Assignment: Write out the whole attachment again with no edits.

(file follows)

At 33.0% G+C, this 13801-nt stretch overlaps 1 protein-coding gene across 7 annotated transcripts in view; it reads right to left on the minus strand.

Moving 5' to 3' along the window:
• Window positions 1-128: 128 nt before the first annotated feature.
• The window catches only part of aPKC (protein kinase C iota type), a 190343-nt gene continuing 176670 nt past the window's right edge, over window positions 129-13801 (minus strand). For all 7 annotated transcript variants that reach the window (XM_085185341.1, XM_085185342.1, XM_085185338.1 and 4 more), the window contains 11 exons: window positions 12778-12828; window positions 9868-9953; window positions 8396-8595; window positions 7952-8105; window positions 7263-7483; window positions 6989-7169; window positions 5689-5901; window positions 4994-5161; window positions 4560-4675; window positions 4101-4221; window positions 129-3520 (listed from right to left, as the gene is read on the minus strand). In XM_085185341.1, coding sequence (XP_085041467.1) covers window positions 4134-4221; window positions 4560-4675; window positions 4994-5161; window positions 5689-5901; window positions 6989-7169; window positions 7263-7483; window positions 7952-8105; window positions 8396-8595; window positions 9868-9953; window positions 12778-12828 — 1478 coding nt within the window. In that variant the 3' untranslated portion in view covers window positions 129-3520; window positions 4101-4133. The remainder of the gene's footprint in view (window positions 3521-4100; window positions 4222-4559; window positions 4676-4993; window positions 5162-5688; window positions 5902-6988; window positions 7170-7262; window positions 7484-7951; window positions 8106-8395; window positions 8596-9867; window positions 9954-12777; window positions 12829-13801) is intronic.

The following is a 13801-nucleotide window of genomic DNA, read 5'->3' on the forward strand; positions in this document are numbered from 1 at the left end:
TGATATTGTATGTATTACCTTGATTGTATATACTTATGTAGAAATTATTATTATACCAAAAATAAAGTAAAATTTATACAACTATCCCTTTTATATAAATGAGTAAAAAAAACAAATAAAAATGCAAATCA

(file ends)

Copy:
At 33.0% G+C, this 13801-nt stretch overlaps 1 protein-coding gene across 7 annotated transcripts in view; it reads right to left on the minus strand.

Moving 5' to 3' along the window:
• Window positions 1-128: 128 nt before the first annotated feature.
• The window catches only part of aPKC (protein kinase C iota type), a 190343-nt gene continuing 176670 nt past the window's right edge, over window positions 129-13801 (minus strand). For all 7 annotated transcript variants that reach the window (XM_085185341.1, XM_085185342.1, XM_085185338.1 and 4 more), the window contains 11 exons: window positions 12778-12828; window positions 9868-9953; window positions 8396-8595; window positions 7952-8105; window positions 7263-7483; window positions 6989-7169; window positions 5689-5901; window positions 4994-5161; window positions 4560-4675; window positions 4101-4221; window positions 129-3520 (listed from right to left, as the gene is read on the minus strand). In XM_085185341.1, coding sequence (XP_085041467.1) covers window positions 4134-4221; window positions 4560-4675; window positions 4994-5161; window positions 5689-5901; window positions 6989-7169; window positions 7263-7483; window positions 7952-8105; window positions 8396-8595; window positions 9868-9953; window positions 12778-12828 — 1478 coding nt within the window. In that variant the 3' untranslated portion in view covers window positions 129-3520; window positions 4101-4133. The remainder of the gene's footprint in view (window positions 3521-4100; window positions 4222-4559; window positions 4676-4993; window positions 5162-5688; window positions 5902-6988; window positions 7170-7262; window positions 7484-7951; window positions 8106-8395; window positions 8596-9867; window positions 9954-12777; window positions 12829-13801) is intronic.

The following is a 13801-nucleotide window of genomic DNA, read 5'->3' on the forward strand; positions in this document are numbered from 1 at the left end:
TGATATTGTATGTATTACCTTGATTGTATATACTTATGTAGAAATTATTATTATACCAAAAATAAAGTAAAATTTATACAACTATCCCTTTTATATAAATGAGTAAAAAAAACAAATAAAAATGCAAATCA